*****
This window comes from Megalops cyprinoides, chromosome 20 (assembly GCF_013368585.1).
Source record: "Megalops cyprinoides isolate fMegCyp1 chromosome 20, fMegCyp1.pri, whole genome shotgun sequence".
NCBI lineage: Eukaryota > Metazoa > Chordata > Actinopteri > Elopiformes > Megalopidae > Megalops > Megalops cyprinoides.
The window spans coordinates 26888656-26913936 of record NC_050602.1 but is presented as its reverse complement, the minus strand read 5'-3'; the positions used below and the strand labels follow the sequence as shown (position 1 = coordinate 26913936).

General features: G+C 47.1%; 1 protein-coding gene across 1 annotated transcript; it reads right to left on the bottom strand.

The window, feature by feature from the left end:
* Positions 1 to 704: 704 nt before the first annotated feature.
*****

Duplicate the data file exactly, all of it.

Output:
This window comes from Megalops cyprinoides, chromosome 20 (assembly GCF_013368585.1).
Source record: "Megalops cyprinoides isolate fMegCyp1 chromosome 20, fMegCyp1.pri, whole genome shotgun sequence".
NCBI lineage: Eukaryota > Metazoa > Chordata > Actinopteri > Elopiformes > Megalopidae > Megalops > Megalops cyprinoides.
The window spans coordinates 26888656-26913936 of record NC_050602.1 but is presented as its reverse complement, the minus strand read 5'-3'; the positions used below and the strand labels follow the sequence as shown (position 1 = coordinate 26913936).

General features: G+C 47.1%; 1 protein-coding gene across 1 annotated transcript; it reads right to left on the bottom strand.

The window, feature by feature from the left end:
* Positions 1 to 704: 704 nt before the first annotated feature.